We've gotten great information about our next stop...Rio Dulche and Livingston.  We will head out tomorrow with 2 really nice Israeli girls who had been traveling South America with some bad luck and were supposed to go to Peru but because of the major flooding, they changed plans and came here.  We look forward to another big change of scenery.  This is one of the places that we have really been looking forward to.

Checking in from Rio Dulce

I'm sure you have been wondering if we are ok...and we are.  We spent a few days at a place with very poor internet which I will post about in a few.

We have just arrived in Rio Dulce and are safe and happy.

Tuesday, January 26, 2010

School Field Trip

We had a wonderful last day in Flores. The school filled up this week, so they organized a little afternoon trip for anyone who wanted to go. Almost everyone went, us, the British couple that we have made friends with, a Canadian couple, 2 European girls (1 who has also just started a 6 month trip through Central America...maybe we will see her again) and Deter (the head of the school). Deter was an architect who specializes in Mayan architecture.

We took a little boat trip across the lake to a private ranch that happens to lie on an unexcavated Mayan city. This city would have been from 1000 BC. The piece of land would have been completely flat so all of the hills are actually Mayan buildings, a ballfield and pyramid. Deter said that this would have been one of the larger cities with the 2nd largest ballfield.

Because this is a working ranch, this is what I saw most of the time as we had to step very carefully to avoid cow pies.

This looks like a regular hill but almost 3000 years ago it was a pyramid.

As we hiked up the pyramid-hill, we found these pieces of pots. It was really exciting to see this site that no archiologist has ever studied.

Tomorrow morning we will move on to Finca Ixobel which is just outside of Poptun about 2 hours from here. We have been spoiled here in Flores with internet in our room and we will definately miss this wonderful little island. I'm so greatful that we decided to stick around here. We have met some wonderful people, learned some Spanish and enjoyed relaxing on this beautiful lake. We are ready to move on, though and look forward to seeing a new place.
Posted by Picasa

Monday, January 25, 2010


Today was a peaceful day.  In spanish class, we finished the book so I'm not really sure what we will do for 4 hours tomorrow.  We spent the last hour of class trying to think of random things to say in Spanish to practice but its amazing how little we could think to talk about.  We still have a long way to go to properly communicate with people but the class was worth it and we have already noticed that our small interactions at restaurants and the hotel are getting a bit easier....dont get me wrong...we still have many moments where someone says something to us and we just stand there like idiots trying to understand it until the dumb it down enough or pull out a calculator.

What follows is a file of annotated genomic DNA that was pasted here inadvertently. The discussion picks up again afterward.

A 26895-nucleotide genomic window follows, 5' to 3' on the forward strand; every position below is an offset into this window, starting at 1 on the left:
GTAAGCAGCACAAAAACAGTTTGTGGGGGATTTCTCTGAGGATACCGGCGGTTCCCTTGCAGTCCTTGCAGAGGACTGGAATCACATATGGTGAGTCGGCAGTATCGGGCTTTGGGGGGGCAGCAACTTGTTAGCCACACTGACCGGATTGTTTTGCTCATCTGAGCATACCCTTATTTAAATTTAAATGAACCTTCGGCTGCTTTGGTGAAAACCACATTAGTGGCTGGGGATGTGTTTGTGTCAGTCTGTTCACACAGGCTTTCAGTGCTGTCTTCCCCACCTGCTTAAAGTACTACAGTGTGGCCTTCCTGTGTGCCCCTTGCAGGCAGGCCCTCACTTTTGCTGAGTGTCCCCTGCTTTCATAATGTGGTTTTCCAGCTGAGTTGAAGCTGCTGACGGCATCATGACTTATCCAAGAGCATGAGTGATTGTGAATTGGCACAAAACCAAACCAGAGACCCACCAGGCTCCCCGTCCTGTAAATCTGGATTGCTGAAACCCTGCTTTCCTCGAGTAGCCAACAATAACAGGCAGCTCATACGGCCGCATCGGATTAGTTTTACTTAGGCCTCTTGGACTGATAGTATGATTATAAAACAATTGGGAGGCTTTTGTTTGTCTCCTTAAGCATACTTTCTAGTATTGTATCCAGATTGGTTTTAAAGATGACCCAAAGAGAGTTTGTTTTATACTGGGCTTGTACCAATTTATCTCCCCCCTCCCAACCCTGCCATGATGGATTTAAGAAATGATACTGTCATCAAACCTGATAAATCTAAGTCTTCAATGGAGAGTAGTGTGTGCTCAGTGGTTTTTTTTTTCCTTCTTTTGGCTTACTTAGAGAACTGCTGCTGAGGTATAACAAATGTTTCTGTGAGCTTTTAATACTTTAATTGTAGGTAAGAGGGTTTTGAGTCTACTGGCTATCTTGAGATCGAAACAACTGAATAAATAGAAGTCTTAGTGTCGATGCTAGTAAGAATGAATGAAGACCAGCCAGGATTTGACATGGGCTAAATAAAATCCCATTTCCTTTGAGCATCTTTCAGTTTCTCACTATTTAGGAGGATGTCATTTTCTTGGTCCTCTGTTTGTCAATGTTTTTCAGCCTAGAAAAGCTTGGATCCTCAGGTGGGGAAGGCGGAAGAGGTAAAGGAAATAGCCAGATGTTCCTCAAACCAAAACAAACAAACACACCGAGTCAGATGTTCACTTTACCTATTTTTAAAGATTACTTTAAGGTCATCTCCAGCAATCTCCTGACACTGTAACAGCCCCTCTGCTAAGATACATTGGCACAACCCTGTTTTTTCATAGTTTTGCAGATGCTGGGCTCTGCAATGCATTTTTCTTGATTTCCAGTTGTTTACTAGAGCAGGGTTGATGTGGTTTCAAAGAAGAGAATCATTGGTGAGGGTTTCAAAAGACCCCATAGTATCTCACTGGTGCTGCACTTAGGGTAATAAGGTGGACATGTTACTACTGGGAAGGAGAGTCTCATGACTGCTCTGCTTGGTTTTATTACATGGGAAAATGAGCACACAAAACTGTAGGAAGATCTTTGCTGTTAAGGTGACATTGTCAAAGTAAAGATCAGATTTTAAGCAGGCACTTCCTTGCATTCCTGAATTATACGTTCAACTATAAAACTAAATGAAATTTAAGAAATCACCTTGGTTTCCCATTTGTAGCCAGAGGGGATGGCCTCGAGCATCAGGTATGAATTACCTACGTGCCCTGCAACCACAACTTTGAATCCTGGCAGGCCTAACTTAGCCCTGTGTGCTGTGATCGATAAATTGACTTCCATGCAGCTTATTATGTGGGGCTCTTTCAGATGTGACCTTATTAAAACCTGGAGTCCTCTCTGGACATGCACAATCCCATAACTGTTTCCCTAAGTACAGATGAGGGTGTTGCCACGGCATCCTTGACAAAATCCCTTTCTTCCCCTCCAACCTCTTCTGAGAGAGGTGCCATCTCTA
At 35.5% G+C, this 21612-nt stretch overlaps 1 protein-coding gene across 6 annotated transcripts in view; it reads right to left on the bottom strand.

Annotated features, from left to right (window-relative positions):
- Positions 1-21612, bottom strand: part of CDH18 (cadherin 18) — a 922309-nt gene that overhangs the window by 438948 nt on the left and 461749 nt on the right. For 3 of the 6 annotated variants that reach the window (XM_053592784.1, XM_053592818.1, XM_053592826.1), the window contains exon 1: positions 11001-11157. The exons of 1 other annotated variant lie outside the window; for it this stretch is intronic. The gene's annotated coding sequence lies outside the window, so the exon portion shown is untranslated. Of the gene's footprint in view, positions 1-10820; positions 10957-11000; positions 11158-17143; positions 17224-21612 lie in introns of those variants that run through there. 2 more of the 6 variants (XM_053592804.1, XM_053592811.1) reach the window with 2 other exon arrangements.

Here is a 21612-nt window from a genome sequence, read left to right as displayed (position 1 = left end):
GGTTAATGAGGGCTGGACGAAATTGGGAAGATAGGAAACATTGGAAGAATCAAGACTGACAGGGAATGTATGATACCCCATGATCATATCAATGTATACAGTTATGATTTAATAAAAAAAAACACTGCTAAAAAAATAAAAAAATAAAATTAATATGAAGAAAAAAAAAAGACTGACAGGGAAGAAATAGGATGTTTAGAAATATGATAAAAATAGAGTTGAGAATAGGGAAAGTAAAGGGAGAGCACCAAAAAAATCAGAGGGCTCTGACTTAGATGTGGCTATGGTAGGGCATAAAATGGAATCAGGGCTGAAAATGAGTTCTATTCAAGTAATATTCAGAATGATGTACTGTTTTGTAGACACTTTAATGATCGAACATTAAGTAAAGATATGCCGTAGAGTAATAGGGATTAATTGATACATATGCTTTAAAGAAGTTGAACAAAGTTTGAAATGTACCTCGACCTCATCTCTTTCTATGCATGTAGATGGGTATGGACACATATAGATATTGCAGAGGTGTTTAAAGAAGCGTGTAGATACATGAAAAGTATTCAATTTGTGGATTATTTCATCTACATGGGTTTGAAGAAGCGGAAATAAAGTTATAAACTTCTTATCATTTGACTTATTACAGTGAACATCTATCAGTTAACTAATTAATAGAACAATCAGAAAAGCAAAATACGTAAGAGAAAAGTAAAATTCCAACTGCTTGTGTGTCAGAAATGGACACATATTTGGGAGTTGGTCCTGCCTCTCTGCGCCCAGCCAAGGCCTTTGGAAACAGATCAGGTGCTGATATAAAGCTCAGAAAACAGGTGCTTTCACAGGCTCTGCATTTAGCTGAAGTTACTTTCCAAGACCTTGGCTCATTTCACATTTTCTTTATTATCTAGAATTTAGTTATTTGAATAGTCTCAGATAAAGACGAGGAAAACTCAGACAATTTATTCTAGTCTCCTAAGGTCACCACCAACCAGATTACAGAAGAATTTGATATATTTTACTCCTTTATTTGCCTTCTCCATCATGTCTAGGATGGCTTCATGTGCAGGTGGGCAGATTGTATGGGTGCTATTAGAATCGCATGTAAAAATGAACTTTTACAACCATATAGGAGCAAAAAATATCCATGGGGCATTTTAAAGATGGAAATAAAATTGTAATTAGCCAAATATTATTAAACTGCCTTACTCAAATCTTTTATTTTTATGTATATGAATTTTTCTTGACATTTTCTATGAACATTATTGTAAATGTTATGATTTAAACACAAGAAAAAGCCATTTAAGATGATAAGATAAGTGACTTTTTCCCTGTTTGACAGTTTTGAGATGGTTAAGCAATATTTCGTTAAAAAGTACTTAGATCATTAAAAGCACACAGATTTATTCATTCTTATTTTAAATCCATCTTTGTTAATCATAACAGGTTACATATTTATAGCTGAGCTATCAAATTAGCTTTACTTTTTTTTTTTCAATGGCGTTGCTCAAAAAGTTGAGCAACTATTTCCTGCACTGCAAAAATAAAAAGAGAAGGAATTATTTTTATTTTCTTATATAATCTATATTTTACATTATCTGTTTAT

Today was nice and cool.  About an hour ago, we went out for a little snack at the coffee shop, Cool Beans, and just as we stepped in the doorway, I looked behind me and saw that it began pouring rain.  It took us completely by surprise.  We sat and enjoyed our brownies and the rain let up for a few minutes so we quickly walked back to our room.  It rained for another 30 minutes or so and seems to have stopped now.

Wednesday we hit the road again.

Sunday, January 24, 2010

Flores Evening

There are spots where you can swim all around the island and this one just happens to be right outside our hotel. This was the busiest that I've seen it. On this warm, Sunday afternoon it was full of locals and tourists, kids, adults, dogs, brazilian bikinis, europeans in speedos, dreadlocked backpackers and local kids in their underwear. Everyone enjoyed the cool, clean water and the sunset. Notice the tuktuks...these little 3 wheeler taxis are super cheap and a lot of fun.
Posted by Picasa

Santa Elena Market

Yesterday, mostly we took it easy but we did head over to Santa Elena, just on the other side of the causeway, to see the market. Mostly I was just wanting an excuse to ride in a tuktuk since they are everywhere here but Flores is so tiny, it seems lazy not to walk. These pictures do not capture the vibrancy of the market at all. It was really big and there were stands selling everything...fruit, vegetables, hardware, clothes (I bought some underwear), meat (including whole pigs heads), cooked food, toys, electronics...anything you could think of. We were the only tourists there which was a nice change. I finally got to eat a choco-banana....thats a frozen banana on a stick dipped in chocolate and it was everything that I dreamed it would be. The sounds and smells were almost overwhelming...there were religious folks shouting in microphones and sellers shouting out what they have. Food was being cooked everywhere. I should have taken some better pictures because I didnt really pull out the camera until we were in a less busy part of the market. It was a fun way to spend an hour.